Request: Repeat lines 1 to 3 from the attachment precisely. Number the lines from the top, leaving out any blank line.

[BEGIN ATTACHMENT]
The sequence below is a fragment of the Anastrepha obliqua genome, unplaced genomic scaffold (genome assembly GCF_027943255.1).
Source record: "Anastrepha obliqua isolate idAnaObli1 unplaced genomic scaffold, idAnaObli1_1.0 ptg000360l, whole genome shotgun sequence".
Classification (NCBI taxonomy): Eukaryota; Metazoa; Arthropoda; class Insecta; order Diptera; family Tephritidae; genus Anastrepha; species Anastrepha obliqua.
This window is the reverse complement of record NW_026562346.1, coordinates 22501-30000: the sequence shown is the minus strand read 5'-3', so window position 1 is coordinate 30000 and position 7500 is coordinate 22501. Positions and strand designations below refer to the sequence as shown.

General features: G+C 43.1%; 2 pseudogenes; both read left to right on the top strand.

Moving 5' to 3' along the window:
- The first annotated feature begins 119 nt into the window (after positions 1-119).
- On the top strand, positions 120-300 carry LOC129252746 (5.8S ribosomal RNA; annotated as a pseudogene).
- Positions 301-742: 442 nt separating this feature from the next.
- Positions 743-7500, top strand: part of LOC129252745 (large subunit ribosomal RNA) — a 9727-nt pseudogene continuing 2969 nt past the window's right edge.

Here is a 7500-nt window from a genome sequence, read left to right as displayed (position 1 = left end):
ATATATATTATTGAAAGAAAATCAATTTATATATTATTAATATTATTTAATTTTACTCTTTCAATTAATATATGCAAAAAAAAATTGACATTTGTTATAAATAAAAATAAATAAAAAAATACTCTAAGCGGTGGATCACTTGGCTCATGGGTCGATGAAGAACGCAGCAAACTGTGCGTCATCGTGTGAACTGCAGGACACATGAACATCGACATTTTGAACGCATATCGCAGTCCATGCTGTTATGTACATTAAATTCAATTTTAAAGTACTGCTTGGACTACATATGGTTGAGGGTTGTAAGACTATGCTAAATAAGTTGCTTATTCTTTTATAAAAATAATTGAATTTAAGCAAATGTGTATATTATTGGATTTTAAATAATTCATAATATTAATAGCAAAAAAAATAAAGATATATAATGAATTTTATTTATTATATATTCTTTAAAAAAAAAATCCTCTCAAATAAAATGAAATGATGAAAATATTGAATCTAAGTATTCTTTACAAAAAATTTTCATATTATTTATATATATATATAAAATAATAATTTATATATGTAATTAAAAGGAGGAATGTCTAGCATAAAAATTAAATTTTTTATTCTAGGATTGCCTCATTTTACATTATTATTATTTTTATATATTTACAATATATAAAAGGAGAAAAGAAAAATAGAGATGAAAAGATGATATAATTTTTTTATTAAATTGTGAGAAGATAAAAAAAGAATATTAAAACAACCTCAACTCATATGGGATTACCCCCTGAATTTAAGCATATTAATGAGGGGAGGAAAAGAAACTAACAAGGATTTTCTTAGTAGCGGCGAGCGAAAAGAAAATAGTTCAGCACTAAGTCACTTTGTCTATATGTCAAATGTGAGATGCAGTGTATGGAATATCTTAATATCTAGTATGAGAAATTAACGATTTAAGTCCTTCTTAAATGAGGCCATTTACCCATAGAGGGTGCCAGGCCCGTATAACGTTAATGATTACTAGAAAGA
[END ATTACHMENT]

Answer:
The sequence below is a fragment of the Anastrepha obliqua genome, unplaced genomic scaffold (genome assembly GCF_027943255.1).
Source record: "Anastrepha obliqua isolate idAnaObli1 unplaced genomic scaffold, idAnaObli1_1.0 ptg000360l, whole genome shotgun sequence".
Classification (NCBI taxonomy): Eukaryota; Metazoa; Arthropoda; class Insecta; order Diptera; family Tephritidae; genus Anastrepha; species Anastrepha obliqua.